Thursday, August 15, 2013

Melbourne Film Festival: The Spectacular Now (2013)

Year: 2013
Running Time: 95 minutes
Director: James Ponsoldt
Writers: Tim Tharp (novel), Scott Neustadter and Michael H. Weber (screenplay)
Cast: Miles Teller, Shailene Woodley, Kyle Chandler, Jennifer Jason Leigh, Brie Larson
The Spectacular Now screened at Melbourne International Film Festival on the 31st of July and 10th of August 2013.
Now showing in the United States, please see local guide for locations and times. Opening in Australia on the 5th of December 2013 and distributed by Buena Vista.
Very rarely does a high school coming of age film create a real emotional connection with it's audience and avoid the stereotypes associated with the genre.
The Spectacular Now is one of those rare films which has a simple story, yet is emotionally stimulating and challenges you to see how your actions in the here and now can affect the shape of things to come. With subtle yet wonderful performances. this film is not exactly uplifting, but does leave you in love with the two main characters and absolutely wanting more.
In the last year of high school when everyone is deciding which college they want to go to and where they will move away to, Sutter (Miles Teller) is more content just enjoying life as it is and not worrying about the trials and tribulations of things to come. When he meets and falls for Aimee (Shailene Woodley), a shy girl who is naïve to Sutter's world of pre-alcoholism, he starts to recognise the factors in his life which do need to change which are destructive to both himself and those who he cares for.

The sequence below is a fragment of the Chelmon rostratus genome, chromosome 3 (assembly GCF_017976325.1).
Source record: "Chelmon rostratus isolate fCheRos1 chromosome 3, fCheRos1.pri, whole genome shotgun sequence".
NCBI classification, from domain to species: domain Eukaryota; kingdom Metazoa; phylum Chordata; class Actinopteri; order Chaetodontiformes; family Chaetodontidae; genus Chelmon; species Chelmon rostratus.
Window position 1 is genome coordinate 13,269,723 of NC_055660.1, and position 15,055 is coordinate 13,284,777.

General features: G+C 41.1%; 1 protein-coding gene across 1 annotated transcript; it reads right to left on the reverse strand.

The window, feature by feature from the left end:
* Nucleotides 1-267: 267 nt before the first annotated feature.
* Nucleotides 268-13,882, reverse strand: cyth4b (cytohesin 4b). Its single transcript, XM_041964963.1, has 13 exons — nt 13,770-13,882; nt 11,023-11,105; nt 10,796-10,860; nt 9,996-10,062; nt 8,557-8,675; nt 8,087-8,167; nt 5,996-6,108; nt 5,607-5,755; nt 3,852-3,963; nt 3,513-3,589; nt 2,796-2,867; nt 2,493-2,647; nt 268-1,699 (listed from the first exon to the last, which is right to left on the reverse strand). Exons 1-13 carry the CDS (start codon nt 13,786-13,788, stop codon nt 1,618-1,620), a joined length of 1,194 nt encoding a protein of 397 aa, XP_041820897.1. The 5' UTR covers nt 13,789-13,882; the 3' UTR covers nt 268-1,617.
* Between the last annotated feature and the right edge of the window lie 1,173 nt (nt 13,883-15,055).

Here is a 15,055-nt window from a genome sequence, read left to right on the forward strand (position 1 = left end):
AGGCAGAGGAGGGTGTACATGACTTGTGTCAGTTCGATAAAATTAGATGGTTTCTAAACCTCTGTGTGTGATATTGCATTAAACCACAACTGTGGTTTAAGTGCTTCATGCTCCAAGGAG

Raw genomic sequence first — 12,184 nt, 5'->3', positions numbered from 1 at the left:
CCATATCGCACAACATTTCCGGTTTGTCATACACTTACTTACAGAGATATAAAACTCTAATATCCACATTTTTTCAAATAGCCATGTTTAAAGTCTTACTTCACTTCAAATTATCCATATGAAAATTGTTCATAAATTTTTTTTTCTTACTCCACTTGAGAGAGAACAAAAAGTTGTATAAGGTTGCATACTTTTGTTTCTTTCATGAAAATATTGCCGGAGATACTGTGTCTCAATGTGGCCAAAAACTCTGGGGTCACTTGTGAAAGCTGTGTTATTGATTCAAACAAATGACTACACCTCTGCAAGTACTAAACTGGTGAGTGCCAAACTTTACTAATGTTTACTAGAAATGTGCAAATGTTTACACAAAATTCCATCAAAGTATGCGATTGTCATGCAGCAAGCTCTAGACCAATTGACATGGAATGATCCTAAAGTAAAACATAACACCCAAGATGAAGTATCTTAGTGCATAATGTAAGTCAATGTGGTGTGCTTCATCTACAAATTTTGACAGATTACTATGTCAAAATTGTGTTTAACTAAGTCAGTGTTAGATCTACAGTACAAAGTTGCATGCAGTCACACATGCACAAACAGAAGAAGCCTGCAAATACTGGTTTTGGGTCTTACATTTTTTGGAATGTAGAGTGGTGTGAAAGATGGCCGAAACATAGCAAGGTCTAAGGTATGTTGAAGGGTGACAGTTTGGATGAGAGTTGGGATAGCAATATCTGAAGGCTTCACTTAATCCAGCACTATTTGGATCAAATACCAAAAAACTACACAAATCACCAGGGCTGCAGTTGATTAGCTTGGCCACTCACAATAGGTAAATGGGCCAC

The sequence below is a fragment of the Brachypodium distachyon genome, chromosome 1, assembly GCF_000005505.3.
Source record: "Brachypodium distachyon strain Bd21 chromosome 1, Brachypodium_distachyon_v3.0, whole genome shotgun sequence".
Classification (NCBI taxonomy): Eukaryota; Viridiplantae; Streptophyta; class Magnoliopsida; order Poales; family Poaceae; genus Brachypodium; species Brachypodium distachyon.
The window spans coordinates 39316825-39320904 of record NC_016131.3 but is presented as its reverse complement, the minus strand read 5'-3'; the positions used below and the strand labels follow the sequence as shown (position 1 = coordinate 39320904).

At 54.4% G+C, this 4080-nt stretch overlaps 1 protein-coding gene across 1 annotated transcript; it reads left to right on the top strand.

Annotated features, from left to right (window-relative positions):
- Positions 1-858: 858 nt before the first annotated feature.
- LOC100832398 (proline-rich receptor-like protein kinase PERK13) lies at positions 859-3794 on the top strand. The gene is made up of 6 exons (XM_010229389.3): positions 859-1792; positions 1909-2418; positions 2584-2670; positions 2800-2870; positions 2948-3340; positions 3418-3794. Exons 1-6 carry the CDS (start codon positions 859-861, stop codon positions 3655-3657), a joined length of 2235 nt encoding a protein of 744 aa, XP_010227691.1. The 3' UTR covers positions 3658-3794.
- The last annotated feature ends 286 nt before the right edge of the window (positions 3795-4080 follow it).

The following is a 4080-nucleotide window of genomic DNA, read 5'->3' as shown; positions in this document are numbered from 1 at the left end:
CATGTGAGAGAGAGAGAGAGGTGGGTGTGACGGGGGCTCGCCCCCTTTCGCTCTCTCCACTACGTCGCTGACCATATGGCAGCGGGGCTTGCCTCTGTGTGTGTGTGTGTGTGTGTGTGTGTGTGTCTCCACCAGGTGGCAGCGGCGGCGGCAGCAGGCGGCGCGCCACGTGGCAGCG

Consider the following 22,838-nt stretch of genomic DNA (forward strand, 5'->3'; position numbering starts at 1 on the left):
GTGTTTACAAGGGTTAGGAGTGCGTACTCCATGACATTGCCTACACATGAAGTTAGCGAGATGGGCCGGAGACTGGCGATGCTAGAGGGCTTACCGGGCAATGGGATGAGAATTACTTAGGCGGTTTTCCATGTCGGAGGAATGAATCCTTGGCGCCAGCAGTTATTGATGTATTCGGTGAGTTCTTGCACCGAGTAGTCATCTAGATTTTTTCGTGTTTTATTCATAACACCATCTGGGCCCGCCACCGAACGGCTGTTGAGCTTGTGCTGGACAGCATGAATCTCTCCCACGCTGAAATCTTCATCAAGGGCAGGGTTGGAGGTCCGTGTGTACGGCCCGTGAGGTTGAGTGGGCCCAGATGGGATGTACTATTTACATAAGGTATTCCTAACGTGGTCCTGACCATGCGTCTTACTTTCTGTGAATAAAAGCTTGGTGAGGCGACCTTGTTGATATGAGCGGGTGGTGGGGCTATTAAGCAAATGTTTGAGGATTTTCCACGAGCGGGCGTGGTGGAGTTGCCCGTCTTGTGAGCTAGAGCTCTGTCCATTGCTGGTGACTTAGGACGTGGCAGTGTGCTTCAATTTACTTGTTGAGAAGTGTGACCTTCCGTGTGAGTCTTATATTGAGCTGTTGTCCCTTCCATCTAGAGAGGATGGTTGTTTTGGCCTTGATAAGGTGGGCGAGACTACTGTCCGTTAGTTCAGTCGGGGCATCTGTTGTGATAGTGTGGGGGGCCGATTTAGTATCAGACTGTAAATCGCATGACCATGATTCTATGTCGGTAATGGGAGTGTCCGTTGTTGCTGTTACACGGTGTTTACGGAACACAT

Whilst the beginnings of the film indicate that this may just turn out to be "just another teen movie", it is most definitely not. The great thing is that despite not being stereotypical in it's delivery, The Spectacular Now is absolutely a film which teenagers can relate to, especially those who are at the crossroads and trying to figure out what to do once their schooling days are over. People who are past those days will also be able to relate to this film, as there are a great deal of adult themes used throughout the film. Unlike most teenage style movies, there is real depth to this film and a whole lot of feeling. It isn't quite a tearjerker, but is more emotionally challenging than draining.
The story is almost simplistic as it is not overdramatic and filled with subtlety. It is more to do with how the present and our decisions now shape us for the future. Sutter is a budding alcoholic, but he isn't at the point just yet where damage has been done. He is rather in the process of getting to that point. While he is just having fun now, the ball is rolling for damage later on and The Spectacular Now is about this time in people's lives when the future can be altered. This is not to say that there are not moments when it feels like things are really terrible and they are very emotional moments. The screenplay is really very good for being able to create this in a film.
The characters of The Spectacular Now are what really make the film spectacular. Miles Teller's Sutter is such a complex and interesting character. He is a cocky teenager who is into partying, drinking and girls and seems like he is on the path to self-destruction. He doesn't sound like a particularly likable character, but as the film progresses and his inner demons are revealed, you actually find him quite endearing and sympathize with him. Teller does an amazing job in this film and the way his character develops throughout the film is wonderful. His absolute standout scene is with Jennifer Jason Leigh, who plays his mother, in their kitchen.
Shailene Woodley is also brilliant. In a completely subtle performance, she is just adorable from the word go. It is such a controlled performance by Woodley and like Teller, she portrays such a likable character. The audience instantly sympathizes with Aimee and feels sorry for her in all her naivety and worry about what ways Sutter may sway her.
The Spectacular Now is a film that is, as the name suggests, spectacular in all it's subtlety.

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